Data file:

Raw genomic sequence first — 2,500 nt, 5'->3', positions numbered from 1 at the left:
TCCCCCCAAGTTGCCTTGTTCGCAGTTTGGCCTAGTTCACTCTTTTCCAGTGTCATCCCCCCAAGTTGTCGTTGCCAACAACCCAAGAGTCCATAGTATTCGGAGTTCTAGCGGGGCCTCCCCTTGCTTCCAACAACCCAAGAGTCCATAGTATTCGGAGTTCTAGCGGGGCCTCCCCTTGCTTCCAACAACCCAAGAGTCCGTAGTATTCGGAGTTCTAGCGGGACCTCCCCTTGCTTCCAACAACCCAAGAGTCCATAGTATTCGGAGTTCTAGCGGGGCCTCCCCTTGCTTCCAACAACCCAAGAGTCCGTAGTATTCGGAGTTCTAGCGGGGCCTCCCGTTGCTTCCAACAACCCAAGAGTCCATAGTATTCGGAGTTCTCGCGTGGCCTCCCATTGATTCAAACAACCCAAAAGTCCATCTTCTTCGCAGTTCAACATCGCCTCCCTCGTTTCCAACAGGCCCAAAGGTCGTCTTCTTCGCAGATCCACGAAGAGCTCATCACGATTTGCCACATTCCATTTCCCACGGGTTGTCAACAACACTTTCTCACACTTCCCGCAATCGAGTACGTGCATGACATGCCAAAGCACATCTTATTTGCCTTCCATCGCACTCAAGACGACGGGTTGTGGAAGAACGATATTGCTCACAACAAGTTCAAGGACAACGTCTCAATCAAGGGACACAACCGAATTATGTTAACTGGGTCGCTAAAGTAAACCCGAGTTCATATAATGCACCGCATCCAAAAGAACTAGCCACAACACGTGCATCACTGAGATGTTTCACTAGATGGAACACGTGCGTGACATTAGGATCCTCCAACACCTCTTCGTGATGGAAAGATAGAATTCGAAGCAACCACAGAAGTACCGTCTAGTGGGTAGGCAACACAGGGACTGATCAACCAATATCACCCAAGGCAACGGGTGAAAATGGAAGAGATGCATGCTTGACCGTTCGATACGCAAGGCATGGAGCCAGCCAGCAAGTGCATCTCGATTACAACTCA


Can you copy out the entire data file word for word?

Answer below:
Raw genomic sequence first — 2,500 nt, 5'->3', positions numbered from 1 at the left:
TCCCCCCAAGTTGCCTTGTTCGCAGTTTGGCCTAGTTCACTCTTTTCCAGTGTCATCCCCCCAAGTTGTCGTTGCCAACAACCCAAGAGTCCATAGTATTCGGAGTTCTAGCGGGGCCTCCCCTTGCTTCCAACAACCCAAGAGTCCATAGTATTCGGAGTTCTAGCGGGGCCTCCCCTTGCTTCCAACAACCCAAGAGTCCGTAGTATTCGGAGTTCTAGCGGGACCTCCCCTTGCTTCCAACAACCCAAGAGTCCATAGTATTCGGAGTTCTAGCGGGGCCTCCCCTTGCTTCCAACAACCCAAGAGTCCGTAGTATTCGGAGTTCTAGCGGGGCCTCCCGTTGCTTCCAACAACCCAAGAGTCCATAGTATTCGGAGTTCTCGCGTGGCCTCCCATTGATTCAAACAACCCAAAAGTCCATCTTCTTCGCAGTTCAACATCGCCTCCCTCGTTTCCAACAGGCCCAAAGGTCGTCTTCTTCGCAGATCCACGAAGAGCTCATCACGATTTGCCACATTCCATTTCCCACGGGTTGTCAACAACACTTTCTCACACTTCCCGCAATCGAGTACGTGCATGACATGCCAAAGCACATCTTATTTGCCTTCCATCGCACTCAAGACGACGGGTTGTGGAAGAACGATATTGCTCACAACAAGTTCAAGGACAACGTCTCAATCAAGGGACACAACCGAATTATGTTAACTGGGTCGCTAAAGTAAACCCGAGTTCATATAATGCACCGCATCCAAAAGAACTAGCCACAACACGTGCATCACTGAGATGTTTCACTAGATGGAACACGTGCGTGACATTAGGATCCTCCAACACCTCTTCGTGATGGAAAGATAGAATTCGAAGCAACCACAGAAGTACCGTCTAGTGGGTAGGCAACACAGGGACTGATCAACCAATATCACCCAAGGCAACGGGTGAAAATGGAAGAGATGCATGCTTGACCGTTCGATACGCAAGGCATGGAGCCAGCCAGCAAGTGCATCTCGATTACAACTCA